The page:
Study Finds Higher Risk of Prolonged Grief Among Bereaved Caregivers of MND Patients

Marisa Wexler, MS avatar

by Marisa Wexler, MS |

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Bereaved caregivers of people with motor neurone disease (MND) are at increased risk of prolonged grief disorder compared to the general bereaved population, a new study suggests. This indicates a need for greater support for bereaved caregivers of people with MND.

The study, “Grief, depression, and anxiety in bereaved caregivers of people with motor neurone disease: a population-based national study,” was published in Amyotrophic Lateral Sclerosis and Frontotemporal Degeneration.

MND is a group of disorders characterized by the death of motor neurons; the most common is amyotrophic lateral sclerosis (ALS).

Caring for a person with ALS can take a profound psychological toll, as has been borne out by previous research. Less is known about the psychological impact of bereavement for ALS caregivers. For instance, it’s unclear whether bereaved ALS caregivers are at greater risk of mental health problems such as  prolonged grief disorder (PGD) — when intense grief extends for a long period of time, such that it substantially interferes with a person’s ability to function normally.

In this new study, researchers conducted an Australia-wide survey of caregivers for people with MND who had lost a relative or a friend to MND from 2016 to 2018.

In total, 393 questionnaires were analyzed. The average age of respondents was 63.5 years, and the majority were female (73.0%), retired (53.6%), widowed (71.2%), and Australian (78.7%). The most common relationships to the deceased person with ALS were as a spouse/partner (73.7%) or child (18.9%).

Respondents had acted as carers for a median of 1.5 years, and 80% had provided hands-on care for an average of 18 hours per day during the three months prior to bereavement. The average time since bereavement for respondents was about two years.

The survey asked respondents a variety of questions about a range of experiences and unmet needs, including mental health and perceived social and family supports.

Of note, PGD was assessed with the PG-13, a validated questionnaire that tests for PGD along five criteria: event (the person has experienced bereavement); separation distress (intense feelings of yearning, longing, or pain); impairment (difficulty in day-to-day life); cognitive/emotional symptoms (e.g., feeling excessively numb or irritable); and duration (symptoms must persist for at least six months after bereavement for PGD to be considered).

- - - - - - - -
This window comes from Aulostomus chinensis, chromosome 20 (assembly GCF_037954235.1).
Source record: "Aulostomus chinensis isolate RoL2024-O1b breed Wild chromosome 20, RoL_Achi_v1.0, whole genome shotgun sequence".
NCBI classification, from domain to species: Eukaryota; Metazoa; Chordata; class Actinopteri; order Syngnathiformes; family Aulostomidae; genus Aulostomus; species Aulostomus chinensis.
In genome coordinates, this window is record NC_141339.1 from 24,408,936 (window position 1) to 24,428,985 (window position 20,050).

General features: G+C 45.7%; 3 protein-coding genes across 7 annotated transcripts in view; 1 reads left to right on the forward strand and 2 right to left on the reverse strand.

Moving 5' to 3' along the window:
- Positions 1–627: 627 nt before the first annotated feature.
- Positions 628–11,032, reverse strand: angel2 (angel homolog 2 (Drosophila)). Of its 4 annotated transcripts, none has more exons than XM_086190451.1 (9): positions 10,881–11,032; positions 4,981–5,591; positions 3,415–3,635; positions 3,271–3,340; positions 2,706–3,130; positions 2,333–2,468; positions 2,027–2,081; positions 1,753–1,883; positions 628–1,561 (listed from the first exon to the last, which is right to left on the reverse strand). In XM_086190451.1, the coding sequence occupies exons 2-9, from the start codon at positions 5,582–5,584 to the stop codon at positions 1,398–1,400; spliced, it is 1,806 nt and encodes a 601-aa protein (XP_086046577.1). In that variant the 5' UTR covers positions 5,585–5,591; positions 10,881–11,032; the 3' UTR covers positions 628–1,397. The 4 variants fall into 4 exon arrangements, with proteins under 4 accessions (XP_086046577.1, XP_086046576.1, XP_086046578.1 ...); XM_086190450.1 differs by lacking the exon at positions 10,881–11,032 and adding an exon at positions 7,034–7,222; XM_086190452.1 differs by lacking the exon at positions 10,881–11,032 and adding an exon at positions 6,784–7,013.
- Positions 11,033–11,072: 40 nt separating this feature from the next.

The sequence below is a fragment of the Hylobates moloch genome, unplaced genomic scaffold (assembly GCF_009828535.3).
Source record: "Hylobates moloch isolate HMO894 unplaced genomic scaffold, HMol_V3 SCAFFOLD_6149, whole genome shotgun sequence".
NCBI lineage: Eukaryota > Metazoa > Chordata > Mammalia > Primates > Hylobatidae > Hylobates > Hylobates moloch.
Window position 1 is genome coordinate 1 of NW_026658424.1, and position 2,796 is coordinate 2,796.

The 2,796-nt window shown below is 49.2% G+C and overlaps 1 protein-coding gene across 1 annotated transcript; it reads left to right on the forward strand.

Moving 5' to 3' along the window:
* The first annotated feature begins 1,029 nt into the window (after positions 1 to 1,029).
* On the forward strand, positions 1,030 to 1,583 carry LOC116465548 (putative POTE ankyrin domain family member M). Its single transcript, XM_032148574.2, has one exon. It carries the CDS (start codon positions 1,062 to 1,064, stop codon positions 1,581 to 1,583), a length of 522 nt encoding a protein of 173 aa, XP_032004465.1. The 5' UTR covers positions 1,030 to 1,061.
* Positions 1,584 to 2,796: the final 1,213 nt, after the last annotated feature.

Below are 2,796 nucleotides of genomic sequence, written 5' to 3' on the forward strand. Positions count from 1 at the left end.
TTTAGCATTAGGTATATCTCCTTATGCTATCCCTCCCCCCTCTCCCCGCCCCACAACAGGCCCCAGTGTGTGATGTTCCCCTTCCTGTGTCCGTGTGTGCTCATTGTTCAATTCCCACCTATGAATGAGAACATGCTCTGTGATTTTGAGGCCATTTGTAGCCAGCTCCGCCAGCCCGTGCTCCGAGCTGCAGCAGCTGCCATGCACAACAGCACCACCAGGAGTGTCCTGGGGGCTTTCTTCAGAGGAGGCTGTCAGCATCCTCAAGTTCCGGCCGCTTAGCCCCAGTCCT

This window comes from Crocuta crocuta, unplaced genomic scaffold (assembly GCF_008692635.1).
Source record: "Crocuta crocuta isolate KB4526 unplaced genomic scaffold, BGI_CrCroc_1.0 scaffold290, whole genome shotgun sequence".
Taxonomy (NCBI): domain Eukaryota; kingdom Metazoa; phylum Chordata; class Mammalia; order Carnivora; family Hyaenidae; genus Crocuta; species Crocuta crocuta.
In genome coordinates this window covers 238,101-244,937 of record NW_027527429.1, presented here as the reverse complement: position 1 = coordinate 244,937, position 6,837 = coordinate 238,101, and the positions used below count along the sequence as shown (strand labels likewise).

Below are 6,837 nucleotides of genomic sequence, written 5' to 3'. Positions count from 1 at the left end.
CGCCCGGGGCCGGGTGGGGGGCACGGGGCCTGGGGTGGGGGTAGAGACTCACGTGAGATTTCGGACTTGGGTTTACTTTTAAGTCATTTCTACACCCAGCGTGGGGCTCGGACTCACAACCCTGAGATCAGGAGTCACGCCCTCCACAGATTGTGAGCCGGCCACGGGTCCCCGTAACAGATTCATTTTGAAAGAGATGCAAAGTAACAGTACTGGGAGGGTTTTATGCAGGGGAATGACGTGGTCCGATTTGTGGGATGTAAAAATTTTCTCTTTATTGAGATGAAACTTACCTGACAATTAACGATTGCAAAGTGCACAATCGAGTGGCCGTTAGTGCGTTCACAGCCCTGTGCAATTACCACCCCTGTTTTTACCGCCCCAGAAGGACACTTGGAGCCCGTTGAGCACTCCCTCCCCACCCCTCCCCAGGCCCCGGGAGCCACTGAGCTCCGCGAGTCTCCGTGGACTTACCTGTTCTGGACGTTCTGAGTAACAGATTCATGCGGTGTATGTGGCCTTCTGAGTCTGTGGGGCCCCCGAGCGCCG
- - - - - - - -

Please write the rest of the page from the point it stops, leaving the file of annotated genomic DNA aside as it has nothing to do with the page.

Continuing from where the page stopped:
Of the survey respondents, 6.1% reported having high-conflict families, while 12.6% reported families with abnormally low involvement. The percentage who reported that they didn’t have enough support while acting as a caretaker was similar to the percentage who didn’t have enough support after bereavement (38.7% and 37.9%, respectively).

The prevalence of moderate to severe anxiety was 12.3%, and that of moderate to severe depression was 18.5%.

Based on the number of PG-13 criteria respondents met, they were divided into three groups: high risk (meeting all five criteria), medium risk (three-four criteria), or low risk (one or two criteria). Results from this grouping were compared with results from a similar study, which looked at the general population of bereaved people.

Compared to the general population, a higher percentage of bereaved MND caregivers were at high (9.6% vs. 6.4%) or medium risk (53.7% vs. 35.2%), while fewer were at low risk (36.7% vs. 58.4%).

“It is concerning that over 63% of MND bereaved are in the moderate or high PGD risk group when the majority of the bereaved from other causes usually experience normal grief,” the researchers wrote, noting that people with higher PGD risk likely will benefit from increased support (i.e., from professional mental health carers).

The researchers used statistical models to look for factors that were significantly associated with a higher likelihood of having a high, as compared to a low, PGD risk among the MND caregivers. Being at high PGD risk was significantly more likely among those with more recent bereavement, those who reported getting less support, those with anxiety or depression, those with conflict-heavy or low-involvement families, and those who were spouses of the person with the MND.

Understanding the factors associated with a higher PGD risk could help in the identification of individuals who require more support during bereavement.

“Our findings argue for screening for PGD, anxiety, depression and family dysfunction to be done routinely to profile this risk group [bereaved MND caregivers] that needs more than they currently receive,” the researchers wrote.